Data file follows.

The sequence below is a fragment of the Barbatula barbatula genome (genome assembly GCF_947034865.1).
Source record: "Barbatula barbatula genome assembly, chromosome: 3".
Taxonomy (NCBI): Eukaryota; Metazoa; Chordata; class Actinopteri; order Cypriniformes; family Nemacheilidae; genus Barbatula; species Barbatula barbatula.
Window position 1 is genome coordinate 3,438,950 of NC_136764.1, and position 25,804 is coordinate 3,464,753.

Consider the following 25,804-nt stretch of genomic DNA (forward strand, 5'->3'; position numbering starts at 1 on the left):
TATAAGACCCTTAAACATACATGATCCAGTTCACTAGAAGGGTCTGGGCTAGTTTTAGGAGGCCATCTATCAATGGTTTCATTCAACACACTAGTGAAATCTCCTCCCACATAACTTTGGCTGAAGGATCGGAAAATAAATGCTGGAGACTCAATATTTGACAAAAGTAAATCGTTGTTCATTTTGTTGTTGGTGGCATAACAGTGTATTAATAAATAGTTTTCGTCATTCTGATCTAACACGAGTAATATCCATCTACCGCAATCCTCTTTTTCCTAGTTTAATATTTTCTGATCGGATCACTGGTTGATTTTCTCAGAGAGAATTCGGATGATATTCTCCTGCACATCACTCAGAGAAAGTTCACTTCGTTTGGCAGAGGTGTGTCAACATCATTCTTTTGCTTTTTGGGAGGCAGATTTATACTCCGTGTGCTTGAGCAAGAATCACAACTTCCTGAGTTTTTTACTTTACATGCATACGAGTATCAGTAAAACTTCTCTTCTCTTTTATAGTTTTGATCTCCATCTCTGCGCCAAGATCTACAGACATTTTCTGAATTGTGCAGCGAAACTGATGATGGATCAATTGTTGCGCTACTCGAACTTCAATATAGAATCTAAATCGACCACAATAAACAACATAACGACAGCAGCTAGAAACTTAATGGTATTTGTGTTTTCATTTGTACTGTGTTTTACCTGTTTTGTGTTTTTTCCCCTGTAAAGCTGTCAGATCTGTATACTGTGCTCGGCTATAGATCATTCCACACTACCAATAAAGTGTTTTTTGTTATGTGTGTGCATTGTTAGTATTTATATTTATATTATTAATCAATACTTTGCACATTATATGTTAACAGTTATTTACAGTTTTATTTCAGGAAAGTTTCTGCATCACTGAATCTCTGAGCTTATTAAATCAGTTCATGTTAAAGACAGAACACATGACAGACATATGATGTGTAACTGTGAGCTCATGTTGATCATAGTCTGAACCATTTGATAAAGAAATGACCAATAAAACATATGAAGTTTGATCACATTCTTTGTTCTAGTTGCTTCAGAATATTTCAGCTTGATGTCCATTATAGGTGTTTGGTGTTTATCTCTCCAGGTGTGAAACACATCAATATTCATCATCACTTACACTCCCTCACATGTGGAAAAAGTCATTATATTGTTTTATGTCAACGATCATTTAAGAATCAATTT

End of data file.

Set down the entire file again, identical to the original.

The sequence below is a fragment of the Barbatula barbatula genome (genome assembly GCF_947034865.1).
Source record: "Barbatula barbatula genome assembly, chromosome: 3".
Taxonomy (NCBI): Eukaryota; Metazoa; Chordata; class Actinopteri; order Cypriniformes; family Nemacheilidae; genus Barbatula; species Barbatula barbatula.
Window position 1 is genome coordinate 3,438,950 of NC_136764.1, and position 25,804 is coordinate 3,464,753.

Consider the following 25,804-nt stretch of genomic DNA (forward strand, 5'->3'; position numbering starts at 1 on the left):
TATAAGACCCTTAAACATACATGATCCAGTTCACTAGAAGGGTCTGGGCTAGTTTTAGGAGGCCATCTATCAATGGTTTCATTCAACACACTAGTGAAATCTCCTCCCACATAACTTTGGCTGAAGGATCGGAAAATAAATGCTGGAGACTCAATATTTGACAAAAGTAAATCGTTGTTCATTTTGTTGTTGGTGGCATAACAGTGTATTAATAAATAGTTTTCGTCATTCTGATCTAACACGAGTAATATCCATCTACCGCAATCCTCTTTTTCCTAGTTTAATATTTTCTGATCGGATCACTGGTTGATTTTCTCAGAGAGAATTCGGATGATATTCTCCTGCACATCACTCAGAGAAAGTTCACTTCGTTTGGCAGAGGTGTGTCAACATCATTCTTTTGCTTTTTGGGAGGCAGATTTATACTCCGTGTGCTTGAGCAAGAATCACAACTTCCTGAGTTTTTTACTTTACATGCATACGAGTATCAGTAAAACTTCTCTTCTCTTTTATAGTTTTGATCTCCATCTCTGCGCCAAGATCTACAGACATTTTCTGAATTGTGCAGCGAAACTGATGATGGATCAATTGTTGCGCTACTCGAACTTCAATATAGAATCTAAATCGACCACAATAAACAACATAACGACAGCAGCTAGAAACTTAATGGTATTTGTGTTTTCATTTGTACTGTGTTTTACCTGTTTTGTGTTTTTTCCCCTGTAAAGCTGTCAGATCTGTATACTGTGCTCGGCTATAGATCATTCCACACTACCAATAAAGTGTTTTTTGTTATGTGTGTGCATTGTTAGTATTTATATTTATATTATTAATCAATACTTTGCACATTATATGTTAACAGTTATTTACAGTTTTATTTCAGGAAAGTTTCTGCATCACTGAATCTCTGAGCTTATTAAATCAGTTCATGTTAAAGACAGAACACATGACAGACATATGATGTGTAACTGTGAGCTCATGTTGATCATAGTCTGAACCATTTGATAAAGAAATGACCAATAAAACATATGAAGTTTGATCACATTCTTTGTTCTAGTTGCTTCAGAATATTTCAGCTTGATGTCCATTATAGGTGTTTGGTGTTTATCTCTCCAGGTGTGAAACACATCAATATTCATCATCACTTACACTCCCTCACATGTGGAAAAAGTCATTATATTGTTTTATGTCAACGATCATTTAAGAATCAATTT